RIDE YOUR WAY TO RUN FIT­NESS 1. LEG SPEED 2. LEG STRENGTH 3. CORE WARM-UP CORE (5X) STRENGTH (5X) LEG SPEED (5X) COOL-DOWN

CY­CLING AND THE IN­JURED TRIATH­LETE COM­MON TERM

Triathlon Magazine Canada - - FEATURES - BY ADAM JOHN­STON

TRIATH­LETES OF­TEN GET in­jured from their run train­ing. Swim­ming and cy­cling can lead to in­juries, too, but not as fre­quently as run­ning. When you’re in­jured, the key is to main­tain (or de­velop) a pos­i­tive men­tal out­look on the sit­u­a­tion and act ac­cord­ingly. For­tu­nately, be­ing a triath­lete means you have one of the best tools to help ex­pe­dite re­cov­ery from a run in­jury: your bike.

Pro­vided that your run in­jury doesn’t pre­vent you from cy­cling, there are three key com­po­nents of your run­ning which you can hone while us­ing your bike:

Many of us have a ca­dence me­ter on their bike, but how many of us know our ca­dence when run­ning? While ev­ery­one is dif­fer­ent, the gen­er­ally rec­om­mended ca­dence on the run is 80 to 90 steps per foot per minute (80 to 90 rpm). You can main­tain and even im­prove your run­ning leg speed by in­cor­po­rat­ing high-ca­dence in­ter­vals on the bike.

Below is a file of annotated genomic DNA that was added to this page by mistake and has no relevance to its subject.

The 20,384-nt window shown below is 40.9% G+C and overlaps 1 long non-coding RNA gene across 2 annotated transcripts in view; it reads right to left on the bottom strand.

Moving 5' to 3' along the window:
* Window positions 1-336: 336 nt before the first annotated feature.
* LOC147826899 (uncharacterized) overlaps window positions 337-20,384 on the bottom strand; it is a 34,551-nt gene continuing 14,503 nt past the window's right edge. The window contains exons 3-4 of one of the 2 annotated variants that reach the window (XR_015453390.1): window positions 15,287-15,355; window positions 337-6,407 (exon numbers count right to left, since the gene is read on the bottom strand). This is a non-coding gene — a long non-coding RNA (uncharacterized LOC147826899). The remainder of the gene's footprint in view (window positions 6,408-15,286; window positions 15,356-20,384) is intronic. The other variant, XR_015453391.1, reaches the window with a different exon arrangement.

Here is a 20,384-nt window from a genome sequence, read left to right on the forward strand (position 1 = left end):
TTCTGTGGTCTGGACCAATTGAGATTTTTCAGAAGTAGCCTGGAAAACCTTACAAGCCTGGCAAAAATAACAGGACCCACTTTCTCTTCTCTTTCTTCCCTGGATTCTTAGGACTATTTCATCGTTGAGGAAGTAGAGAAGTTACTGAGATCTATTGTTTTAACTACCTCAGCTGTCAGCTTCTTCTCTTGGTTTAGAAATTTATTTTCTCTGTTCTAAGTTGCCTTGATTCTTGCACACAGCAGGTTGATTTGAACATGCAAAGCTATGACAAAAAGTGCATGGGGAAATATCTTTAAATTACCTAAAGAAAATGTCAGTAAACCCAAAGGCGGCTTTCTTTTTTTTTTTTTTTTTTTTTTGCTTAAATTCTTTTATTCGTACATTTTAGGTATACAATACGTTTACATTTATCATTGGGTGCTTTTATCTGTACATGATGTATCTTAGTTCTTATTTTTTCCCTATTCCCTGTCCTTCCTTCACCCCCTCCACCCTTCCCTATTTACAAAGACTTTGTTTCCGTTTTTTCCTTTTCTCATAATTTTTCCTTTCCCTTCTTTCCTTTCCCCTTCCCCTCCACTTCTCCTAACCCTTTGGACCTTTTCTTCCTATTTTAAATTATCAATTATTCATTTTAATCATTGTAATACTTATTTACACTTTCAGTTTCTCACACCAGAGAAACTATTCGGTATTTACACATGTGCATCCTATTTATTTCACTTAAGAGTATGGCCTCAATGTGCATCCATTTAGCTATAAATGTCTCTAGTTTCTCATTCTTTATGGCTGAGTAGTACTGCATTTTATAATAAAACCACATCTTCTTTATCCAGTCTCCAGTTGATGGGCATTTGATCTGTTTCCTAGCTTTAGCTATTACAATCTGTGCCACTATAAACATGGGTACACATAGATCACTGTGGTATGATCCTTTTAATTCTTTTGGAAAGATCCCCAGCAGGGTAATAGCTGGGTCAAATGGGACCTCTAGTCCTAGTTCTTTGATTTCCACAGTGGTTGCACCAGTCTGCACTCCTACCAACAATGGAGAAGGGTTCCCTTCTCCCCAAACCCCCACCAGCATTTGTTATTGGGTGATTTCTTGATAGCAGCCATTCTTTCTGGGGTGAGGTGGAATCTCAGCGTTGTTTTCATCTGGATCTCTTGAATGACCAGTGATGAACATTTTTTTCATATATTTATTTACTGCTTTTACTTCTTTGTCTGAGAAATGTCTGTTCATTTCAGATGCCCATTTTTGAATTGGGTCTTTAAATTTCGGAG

Run­ning up hills re­quires strength. Run­ning off the bike re­quires strength. Strong run­ning comes from strong glutes, hip flex­ors, quads, ham­strings and lower leg mus­cles (those be­low the knee). Most of th­ese mus­cles can be trained ef­fec­tively on the bike with low ca­dence, high-re­sis­tance in­ter­vals.

Have you ever tried one-legged cy­cling? It’s gen­er­ally an un­pleas­ant ex­pe­ri­ence. But it is a train­able skill (one that can im­prove with prac­tice over time). One-legged cy­cling is fan­tas­tic at work­ing the hip flex­ors, which trans­lates into im­proved run­ning.

Try this time-ef­fi­cient 60-minute in­door trainer ride to ad­dress all three is­sues above:

10 min­utes easy

30 sec­onds right leg (Zone 1–2)

30 sec­onds left leg (Zone 1–2)

1:30 both legs (Zone 1–2)

2 min­utes at 50 to 60 rpm at high power/torque (Zone 4)

2 min­utes at easy power/ef­fort at 85 to 95 rpm (Zone 1–2) 1 minute high ca­dence at low power (Zone 1). Add 5 rpm per in­ter­val, such that the 6th and fi­nal in­ter­val is max­i­mum-ca­dence ef­fort.

1 minute at 75 to 85 rpm re­cov­ery (Zone 1)

5 min­utes easy

ZONE

Zone 1

Zone 2

Zone 3

Zone 4

Zone 5

Re­cov­ery

Base

Tempo

Thresh­old

VO2 Max

AP­PROX­I­MATE EF­FORT

Ridicu­lously easy

All day ef­fort

A cou­ple of hours ef­fort

45 to 75 minute ef­fort

5 to 8 min­utes

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